Close to half of the United States’ airline
capacity is now in Chapter 11, after two of the nation’s largest commercial air
carriers filed for bankruptcy on the same day this week.
In the early afternoon Wednesday, Sept. 14,
Delta Airlines, the nation’s third-largest carrier filed for Chapter 11, CNN reported. Minutes later, Northwest
Airlines, the No. 4 carrier, followed suit.
According to The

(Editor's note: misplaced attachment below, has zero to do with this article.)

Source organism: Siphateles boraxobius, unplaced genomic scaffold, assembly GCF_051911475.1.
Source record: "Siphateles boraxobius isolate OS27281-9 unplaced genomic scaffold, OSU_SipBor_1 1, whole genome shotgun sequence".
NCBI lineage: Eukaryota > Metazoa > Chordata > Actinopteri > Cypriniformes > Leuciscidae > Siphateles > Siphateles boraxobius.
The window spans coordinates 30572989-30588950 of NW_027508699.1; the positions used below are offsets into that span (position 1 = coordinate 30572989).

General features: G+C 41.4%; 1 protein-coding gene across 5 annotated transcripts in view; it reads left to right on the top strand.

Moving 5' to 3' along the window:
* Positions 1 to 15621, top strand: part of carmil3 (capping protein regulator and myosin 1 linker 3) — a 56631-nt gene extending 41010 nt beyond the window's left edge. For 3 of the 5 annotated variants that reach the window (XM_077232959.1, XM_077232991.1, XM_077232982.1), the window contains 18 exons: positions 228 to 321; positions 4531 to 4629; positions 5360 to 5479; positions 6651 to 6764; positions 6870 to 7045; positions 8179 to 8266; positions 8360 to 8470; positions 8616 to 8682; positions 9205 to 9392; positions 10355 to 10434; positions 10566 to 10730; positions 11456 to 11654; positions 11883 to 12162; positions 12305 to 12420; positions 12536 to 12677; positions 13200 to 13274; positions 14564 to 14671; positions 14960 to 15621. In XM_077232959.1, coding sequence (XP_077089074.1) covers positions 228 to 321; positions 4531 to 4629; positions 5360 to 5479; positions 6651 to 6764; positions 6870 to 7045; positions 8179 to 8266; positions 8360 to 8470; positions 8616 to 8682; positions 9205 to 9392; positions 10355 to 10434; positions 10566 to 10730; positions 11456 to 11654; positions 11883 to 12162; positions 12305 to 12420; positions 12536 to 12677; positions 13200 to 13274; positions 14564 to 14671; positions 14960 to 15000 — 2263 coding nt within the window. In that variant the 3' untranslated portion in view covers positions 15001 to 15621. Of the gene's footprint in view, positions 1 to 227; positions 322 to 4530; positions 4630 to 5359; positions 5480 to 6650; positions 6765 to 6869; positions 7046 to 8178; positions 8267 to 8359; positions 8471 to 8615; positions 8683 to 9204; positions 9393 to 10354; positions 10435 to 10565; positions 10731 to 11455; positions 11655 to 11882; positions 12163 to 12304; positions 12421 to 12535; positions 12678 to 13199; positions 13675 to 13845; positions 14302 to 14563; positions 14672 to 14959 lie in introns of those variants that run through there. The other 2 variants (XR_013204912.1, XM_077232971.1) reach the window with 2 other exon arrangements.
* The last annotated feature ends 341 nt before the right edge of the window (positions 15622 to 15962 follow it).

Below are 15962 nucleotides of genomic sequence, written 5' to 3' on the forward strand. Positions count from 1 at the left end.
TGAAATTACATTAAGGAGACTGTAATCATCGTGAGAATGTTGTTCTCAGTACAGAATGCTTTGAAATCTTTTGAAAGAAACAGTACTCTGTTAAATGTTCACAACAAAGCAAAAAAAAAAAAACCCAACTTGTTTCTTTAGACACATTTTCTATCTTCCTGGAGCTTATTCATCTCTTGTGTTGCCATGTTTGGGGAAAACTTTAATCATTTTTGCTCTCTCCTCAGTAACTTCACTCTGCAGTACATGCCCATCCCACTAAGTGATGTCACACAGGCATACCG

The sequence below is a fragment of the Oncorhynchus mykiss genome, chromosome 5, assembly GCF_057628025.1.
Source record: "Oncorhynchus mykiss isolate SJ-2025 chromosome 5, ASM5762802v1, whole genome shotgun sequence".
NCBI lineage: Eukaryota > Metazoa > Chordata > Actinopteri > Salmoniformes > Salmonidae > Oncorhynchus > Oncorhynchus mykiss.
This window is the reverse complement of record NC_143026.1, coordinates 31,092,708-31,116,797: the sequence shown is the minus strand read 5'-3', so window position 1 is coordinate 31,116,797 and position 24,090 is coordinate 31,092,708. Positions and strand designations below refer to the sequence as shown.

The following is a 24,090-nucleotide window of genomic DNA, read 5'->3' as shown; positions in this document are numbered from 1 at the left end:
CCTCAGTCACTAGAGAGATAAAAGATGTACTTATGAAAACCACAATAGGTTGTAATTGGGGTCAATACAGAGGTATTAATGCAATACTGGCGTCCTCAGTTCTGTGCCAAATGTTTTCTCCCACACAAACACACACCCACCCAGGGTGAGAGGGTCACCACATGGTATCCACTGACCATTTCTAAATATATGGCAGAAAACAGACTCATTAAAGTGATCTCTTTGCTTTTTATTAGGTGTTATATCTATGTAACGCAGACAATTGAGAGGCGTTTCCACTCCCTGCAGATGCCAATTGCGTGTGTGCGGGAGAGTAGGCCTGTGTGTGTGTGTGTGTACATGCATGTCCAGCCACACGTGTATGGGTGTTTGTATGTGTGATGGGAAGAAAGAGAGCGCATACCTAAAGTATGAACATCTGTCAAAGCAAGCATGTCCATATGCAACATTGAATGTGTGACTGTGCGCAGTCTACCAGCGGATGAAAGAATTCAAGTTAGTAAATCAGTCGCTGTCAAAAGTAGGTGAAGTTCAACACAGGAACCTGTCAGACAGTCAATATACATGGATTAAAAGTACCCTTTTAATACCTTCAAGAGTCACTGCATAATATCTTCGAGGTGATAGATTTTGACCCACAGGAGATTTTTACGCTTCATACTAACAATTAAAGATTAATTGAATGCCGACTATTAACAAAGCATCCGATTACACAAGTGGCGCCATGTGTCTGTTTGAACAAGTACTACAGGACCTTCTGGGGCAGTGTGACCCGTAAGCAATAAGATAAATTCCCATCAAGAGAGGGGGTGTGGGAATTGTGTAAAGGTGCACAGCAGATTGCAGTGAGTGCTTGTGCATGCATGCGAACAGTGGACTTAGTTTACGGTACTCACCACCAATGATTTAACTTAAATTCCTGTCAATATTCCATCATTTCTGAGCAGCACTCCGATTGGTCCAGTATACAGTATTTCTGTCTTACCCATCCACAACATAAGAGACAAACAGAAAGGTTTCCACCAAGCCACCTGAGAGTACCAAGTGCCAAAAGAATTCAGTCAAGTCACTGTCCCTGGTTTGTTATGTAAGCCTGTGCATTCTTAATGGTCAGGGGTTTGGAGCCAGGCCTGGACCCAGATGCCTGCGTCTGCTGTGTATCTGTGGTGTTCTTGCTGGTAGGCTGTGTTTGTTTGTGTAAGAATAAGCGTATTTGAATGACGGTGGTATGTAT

Associated Press, both companies cited high jet fuel prices – which
came close to the $2.50 a gallon in August – as one of the main reasons for the
Delta and Northwest join a growing list of
companies to file for bankruptcy, including No. 2 carrier United Airlines, and
US Airways, which has filed for Chapter 11 twice since the Sept. 11 attacks, CNN said.
Market analyst Bear Stearns estimates that
half of all U.S. airlines are now in bankruptcy. The industry posted $32.3
billion in losses between 2001 and 2004, even with profits from Southwest
Airlines and JetBlue – two of the only profitable airlines remaining – factored
in, according to CNN.